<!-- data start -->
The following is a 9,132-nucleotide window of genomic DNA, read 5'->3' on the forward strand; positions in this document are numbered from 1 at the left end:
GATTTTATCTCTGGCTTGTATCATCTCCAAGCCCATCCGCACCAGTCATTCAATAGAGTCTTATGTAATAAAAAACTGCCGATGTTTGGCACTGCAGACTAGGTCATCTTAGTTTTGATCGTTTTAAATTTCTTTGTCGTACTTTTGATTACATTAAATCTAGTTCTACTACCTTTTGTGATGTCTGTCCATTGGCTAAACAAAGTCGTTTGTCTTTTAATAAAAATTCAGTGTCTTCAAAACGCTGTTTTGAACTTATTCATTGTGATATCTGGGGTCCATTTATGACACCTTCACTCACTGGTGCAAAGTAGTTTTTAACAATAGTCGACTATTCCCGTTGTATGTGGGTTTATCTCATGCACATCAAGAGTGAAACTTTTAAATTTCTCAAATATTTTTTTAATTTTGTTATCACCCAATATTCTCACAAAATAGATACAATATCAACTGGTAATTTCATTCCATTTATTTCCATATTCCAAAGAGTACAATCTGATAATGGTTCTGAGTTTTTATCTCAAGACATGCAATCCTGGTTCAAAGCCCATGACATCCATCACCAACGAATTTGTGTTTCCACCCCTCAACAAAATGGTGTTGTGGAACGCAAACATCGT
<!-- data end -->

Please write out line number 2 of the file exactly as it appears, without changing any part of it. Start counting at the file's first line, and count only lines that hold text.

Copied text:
GATTTTATCTCTGGCTTGTATCATCTCCAAGCCCATCCGCACCAGTCATTCAATAGAGTCTTATGTAATAAAAAACTGCCGATGTTTGGCACTGCAGACTAGGTCATCTTAGTTTTGATCGTTTTAAATTTCTTTGTCGTACTTTTGATTACATTAAATCTAGTTCTACTACCTTTTGTGATGTCTGTCCATTGGCTAAACAAAGTCGTTTGTCTTTTAATAAAAATTCAGTGTCTTCAAAACGCTGTTTTGAACTTATTCATTGTGATATCTGGGGTCCATTTATGACACCTTCACTCACTGGTGCAAAGTAGTTTTTAACAATAGTCGACTATTCCCGTTGTATGTGGGTTTATCTCATGCACATCAAGAGTGAAACTTTTAAATTTCTCAAATATTTTTTTAATTTTGTTATCACCCAATATTCTCACAAAATAGATACAATATCAACTGGTAATTTCATTCCATTTATTTCCATATTCCAAAGAGTACAATCTGATAATGGTTCTGAGTTTTTATCTCAAGACATGCAATCCTGGTTCAAAGCCCATGACATCCATCACCAACGAATTTGTGTTTCCACCCCTCAACAAAATGGTGTTGTGGAACGCAAACATCGT